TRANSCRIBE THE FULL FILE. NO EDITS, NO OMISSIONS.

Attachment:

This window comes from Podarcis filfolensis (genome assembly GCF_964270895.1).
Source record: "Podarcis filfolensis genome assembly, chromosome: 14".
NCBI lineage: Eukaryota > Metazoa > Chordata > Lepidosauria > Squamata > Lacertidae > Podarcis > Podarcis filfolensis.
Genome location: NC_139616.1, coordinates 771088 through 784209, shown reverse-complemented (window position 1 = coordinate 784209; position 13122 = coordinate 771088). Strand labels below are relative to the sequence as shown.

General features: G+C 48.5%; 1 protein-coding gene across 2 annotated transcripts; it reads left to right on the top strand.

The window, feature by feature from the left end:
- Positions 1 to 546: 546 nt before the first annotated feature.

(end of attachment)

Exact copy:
This window comes from Podarcis filfolensis (genome assembly GCF_964270895.1).
Source record: "Podarcis filfolensis genome assembly, chromosome: 14".
NCBI lineage: Eukaryota > Metazoa > Chordata > Lepidosauria > Squamata > Lacertidae > Podarcis > Podarcis filfolensis.
Genome location: NC_139616.1, coordinates 771088 through 784209, shown reverse-complemented (window position 1 = coordinate 784209; position 13122 = coordinate 771088). Strand labels below are relative to the sequence as shown.

General features: G+C 48.5%; 1 protein-coding gene across 2 annotated transcripts; it reads left to right on the top strand.

The window, feature by feature from the left end:
- Positions 1 to 546: 546 nt before the first annotated feature.